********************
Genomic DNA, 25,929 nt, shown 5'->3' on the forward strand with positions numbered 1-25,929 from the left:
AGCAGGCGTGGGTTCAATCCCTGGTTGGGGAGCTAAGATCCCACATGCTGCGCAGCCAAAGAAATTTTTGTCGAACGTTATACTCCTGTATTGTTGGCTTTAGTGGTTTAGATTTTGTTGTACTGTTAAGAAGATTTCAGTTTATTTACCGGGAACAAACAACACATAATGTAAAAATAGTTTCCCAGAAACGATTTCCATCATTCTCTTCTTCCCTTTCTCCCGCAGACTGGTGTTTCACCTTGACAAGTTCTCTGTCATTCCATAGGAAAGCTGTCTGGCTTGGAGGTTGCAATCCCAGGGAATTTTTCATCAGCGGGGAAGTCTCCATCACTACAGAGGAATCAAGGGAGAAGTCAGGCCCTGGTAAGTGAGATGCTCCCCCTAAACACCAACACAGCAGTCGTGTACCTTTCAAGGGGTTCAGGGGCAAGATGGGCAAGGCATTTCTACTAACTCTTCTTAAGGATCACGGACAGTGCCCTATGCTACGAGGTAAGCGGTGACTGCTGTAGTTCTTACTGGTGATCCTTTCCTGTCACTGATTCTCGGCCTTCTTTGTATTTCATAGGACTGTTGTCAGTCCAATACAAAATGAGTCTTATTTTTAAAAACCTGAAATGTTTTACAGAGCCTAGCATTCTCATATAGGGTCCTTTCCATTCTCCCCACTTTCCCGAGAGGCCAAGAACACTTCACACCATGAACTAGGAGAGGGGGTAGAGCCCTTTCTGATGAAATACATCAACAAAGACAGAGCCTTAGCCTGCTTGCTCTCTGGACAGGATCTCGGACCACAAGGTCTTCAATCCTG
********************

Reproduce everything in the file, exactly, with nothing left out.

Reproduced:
Genomic DNA, 25,929 nt, shown 5'->3' on the forward strand with positions numbered 1-25,929 from the left:
AGCAGGCGTGGGTTCAATCCCTGGTTGGGGAGCTAAGATCCCACATGCTGCGCAGCCAAAGAAATTTTTGTCGAACGTTATACTCCTGTATTGTTGGCTTTAGTGGTTTAGATTTTGTTGTACTGTTAAGAAGATTTCAGTTTATTTACCGGGAACAAACAACACATAATGTAAAAATAGTTTCCCAGAAACGATTTCCATCATTCTCTTCTTCCCTTTCTCCCGCAGACTGGTGTTTCACCTTGACAAGTTCTCTGTCATTCCATAGGAAAGCTGTCTGGCTTGGAGGTTGCAATCCCAGGGAATTTTTCATCAGCGGGGAAGTCTCCATCACTACAGAGGAATCAAGGGAGAAGTCAGGCCCTGGTAAGTGAGATGCTCCCCCTAAACACCAACACAGCAGTCGTGTACCTTTCAAGGGGTTCAGGGGCAAGATGGGCAAGGCATTTCTACTAACTCTTCTTAAGGATCACGGACAGTGCCCTATGCTACGAGGTAAGCGGTGACTGCTGTAGTTCTTACTGGTGATCCTTTCCTGTCACTGATTCTCGGCCTTCTTTGTATTTCATAGGACTGTTGTCAGTCCAATACAAAATGAGTCTTATTTTTAAAAACCTGAAATGTTTTACAGAGCCTAGCATTCTCATATAGGGTCCTTTCCATTCTCCCCACTTTCCCGAGAGGCCAAGAACACTTCACACCATGAACTAGGAGAGGGGGTAGAGCCCTTTCTGATGAAATACATCAACAAAGACAGAGCCTTAGCCTGCTTGCTCTCTGGACAGGATCTCGGACCACAAGGTCTTCAATCCTG